Study: Outsourcing Student Transportation Costs More, Not Less

Study: Outsourcing Student Transportation Costs More, Not Less

A new study finds that privatizing transportation for public schools does not save school districts any money, and can in fact increase costs. For Philadelphia, which has considered contracting out transportation services to cut costs, it’s a call to at least stop and reassess assumptions.

A new study says to keep these public. Flickr user curiouslypersistent

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This piece originally appeared on the Philadelphia Public School Notebook.

A new study by the Keystone Research Center says that contracting out student transportation has increased costs for Pennsylvania school districts instead of saving them money.

“Handing the reins over to the private sector is not always a good bargain for taxpayers,” said Keystone executive director Stephen Herzenberg, a co-author of the study with labor economist Mark Price.

Keystone, which has ties to the labor movement, analyzed state Department of Education data from 1986 to 2008. The study points out that the state more generously subsidizes transportation costs that are contracted out than it does in-house transportation; Keystone recommended that this formula change. Pennsylvania Gov. Tom Corbett wants to combine transportation subsidies into one larger education block grant.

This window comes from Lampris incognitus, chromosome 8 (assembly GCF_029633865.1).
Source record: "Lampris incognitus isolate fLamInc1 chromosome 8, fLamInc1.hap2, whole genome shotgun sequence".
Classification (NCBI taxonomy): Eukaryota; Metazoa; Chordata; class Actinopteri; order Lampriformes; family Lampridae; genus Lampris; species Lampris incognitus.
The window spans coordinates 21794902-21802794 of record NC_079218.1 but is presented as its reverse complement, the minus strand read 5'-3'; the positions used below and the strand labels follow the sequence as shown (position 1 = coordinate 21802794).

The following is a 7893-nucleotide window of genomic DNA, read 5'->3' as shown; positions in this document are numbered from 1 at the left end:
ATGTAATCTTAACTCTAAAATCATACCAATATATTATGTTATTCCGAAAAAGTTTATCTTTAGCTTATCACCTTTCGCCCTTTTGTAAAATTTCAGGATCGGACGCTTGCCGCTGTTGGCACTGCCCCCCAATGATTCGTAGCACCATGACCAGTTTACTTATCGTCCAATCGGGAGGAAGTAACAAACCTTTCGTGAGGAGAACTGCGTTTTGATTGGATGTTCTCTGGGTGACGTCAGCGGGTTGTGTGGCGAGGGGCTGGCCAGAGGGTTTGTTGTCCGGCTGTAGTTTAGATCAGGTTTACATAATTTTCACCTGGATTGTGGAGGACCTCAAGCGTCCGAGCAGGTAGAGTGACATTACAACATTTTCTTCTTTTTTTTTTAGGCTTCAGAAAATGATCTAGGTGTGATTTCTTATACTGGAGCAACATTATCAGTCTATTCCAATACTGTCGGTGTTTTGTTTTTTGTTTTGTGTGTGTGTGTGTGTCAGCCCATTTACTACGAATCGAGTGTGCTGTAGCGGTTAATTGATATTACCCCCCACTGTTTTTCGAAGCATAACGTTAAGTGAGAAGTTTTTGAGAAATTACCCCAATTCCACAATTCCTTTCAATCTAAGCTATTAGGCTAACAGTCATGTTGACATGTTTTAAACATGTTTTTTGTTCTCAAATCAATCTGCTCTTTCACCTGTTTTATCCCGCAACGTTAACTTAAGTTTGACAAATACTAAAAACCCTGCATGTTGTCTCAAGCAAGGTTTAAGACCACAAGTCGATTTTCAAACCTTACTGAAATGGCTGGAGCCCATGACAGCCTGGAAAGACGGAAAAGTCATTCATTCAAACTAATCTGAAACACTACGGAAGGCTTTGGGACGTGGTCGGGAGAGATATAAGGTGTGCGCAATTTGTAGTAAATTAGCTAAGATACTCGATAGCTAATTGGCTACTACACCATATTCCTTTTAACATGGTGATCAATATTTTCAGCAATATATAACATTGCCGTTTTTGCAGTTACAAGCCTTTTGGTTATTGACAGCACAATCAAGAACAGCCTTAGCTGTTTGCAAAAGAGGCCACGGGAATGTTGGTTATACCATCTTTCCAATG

“Our basic view is that having a separate line for transportation funding does make sense so you can manage that function effectively,” said Herzenberg. “They should fix the formula, not block grant the program.”

Keystone took a more in-depth look at 29 districts (not including Philadelphia) that privatized between 1992 and 2001. It showed a 26 percent increase in costs in the five years after the move, compared to a 6 percent increase in the five years before.

Philadelphia is looking to contract out a number of services in an effort to cut costs, and transportation is on the list. Already, about 30 percent of school bus service is contracted out. The city’s school district has sent layoff notices, effective between September and January, to all members of the local school employees union, which include bus drivers.

Price and Herzenberg could not say with certainty that in a district as large as Philadelphia, their findings would hold true. They did say that changing the reimbursement formula would help Philadelphia, as well as other districts.

“There are a series of different factors that drive costs up or down with contracting,” said Price. “At minimum, the implication for Philadelphia is, don’t assume privatization is cheaper. Take a close look at it.”

Tags: philadelphiapublic schoolsprivatization

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